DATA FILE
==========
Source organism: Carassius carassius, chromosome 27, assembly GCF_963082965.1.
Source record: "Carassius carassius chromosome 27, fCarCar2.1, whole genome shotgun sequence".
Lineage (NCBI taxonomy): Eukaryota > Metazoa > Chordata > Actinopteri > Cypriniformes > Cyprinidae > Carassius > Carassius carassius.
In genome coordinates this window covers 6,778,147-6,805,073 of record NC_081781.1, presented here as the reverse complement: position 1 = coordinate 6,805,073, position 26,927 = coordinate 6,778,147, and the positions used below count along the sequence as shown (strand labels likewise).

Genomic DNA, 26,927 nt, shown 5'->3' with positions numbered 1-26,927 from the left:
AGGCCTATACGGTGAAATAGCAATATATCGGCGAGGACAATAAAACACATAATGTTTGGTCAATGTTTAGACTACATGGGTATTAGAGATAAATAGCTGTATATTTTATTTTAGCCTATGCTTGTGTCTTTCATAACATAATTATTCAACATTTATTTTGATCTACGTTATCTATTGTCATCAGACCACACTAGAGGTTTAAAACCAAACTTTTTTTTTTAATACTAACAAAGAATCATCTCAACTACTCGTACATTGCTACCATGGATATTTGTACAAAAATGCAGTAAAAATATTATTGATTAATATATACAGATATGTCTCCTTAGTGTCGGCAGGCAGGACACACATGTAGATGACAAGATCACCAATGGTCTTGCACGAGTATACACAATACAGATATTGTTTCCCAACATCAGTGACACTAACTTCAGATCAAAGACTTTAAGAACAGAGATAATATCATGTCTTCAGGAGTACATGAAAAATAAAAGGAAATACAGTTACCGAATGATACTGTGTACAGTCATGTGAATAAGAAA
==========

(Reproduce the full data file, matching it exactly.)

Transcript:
Source organism: Carassius carassius, chromosome 27, assembly GCF_963082965.1.
Source record: "Carassius carassius chromosome 27, fCarCar2.1, whole genome shotgun sequence".
Lineage (NCBI taxonomy): Eukaryota > Metazoa > Chordata > Actinopteri > Cypriniformes > Cyprinidae > Carassius > Carassius carassius.
In genome coordinates this window covers 6,778,147-6,805,073 of record NC_081781.1, presented here as the reverse complement: position 1 = coordinate 6,805,073, position 26,927 = coordinate 6,778,147, and the positions used below count along the sequence as shown (strand labels likewise).

Genomic DNA, 26,927 nt, shown 5'->3' with positions numbered 1-26,927 from the left:
AGGCCTATACGGTGAAATAGCAATATATCGGCGAGGACAATAAAACACATAATGTTTGGTCAATGTTTAGACTACATGGGTATTAGAGATAAATAGCTGTATATTTTATTTTAGCCTATGCTTGTGTCTTTCATAACATAATTATTCAACATTTATTTTGATCTACGTTATCTATTGTCATCAGACCACACTAGAGGTTTAAAACCAAACTTTTTTTTTTAATACTAACAAAGAATCATCTCAACTACTCGTACATTGCTACCATGGATATTTGTACAAAAATGCAGTAAAAATATTATTGATTAATATATACAGATATGTCTCCTTAGTGTCGGCAGGCAGGACACACATGTAGATGACAAGATCACCAATGGTCTTGCACGAGTATACACAATACAGATATTGTTTCCCAACATCAGTGACACTAACTTCAGATCAAAGACTTTAAGAACAGAGATAATATCATGTCTTCAGGAGTACATGAAAAATAAAAGGAAATACAGTTACCGAATGATACTGTGTACAGTCATGTGAATAAGAAA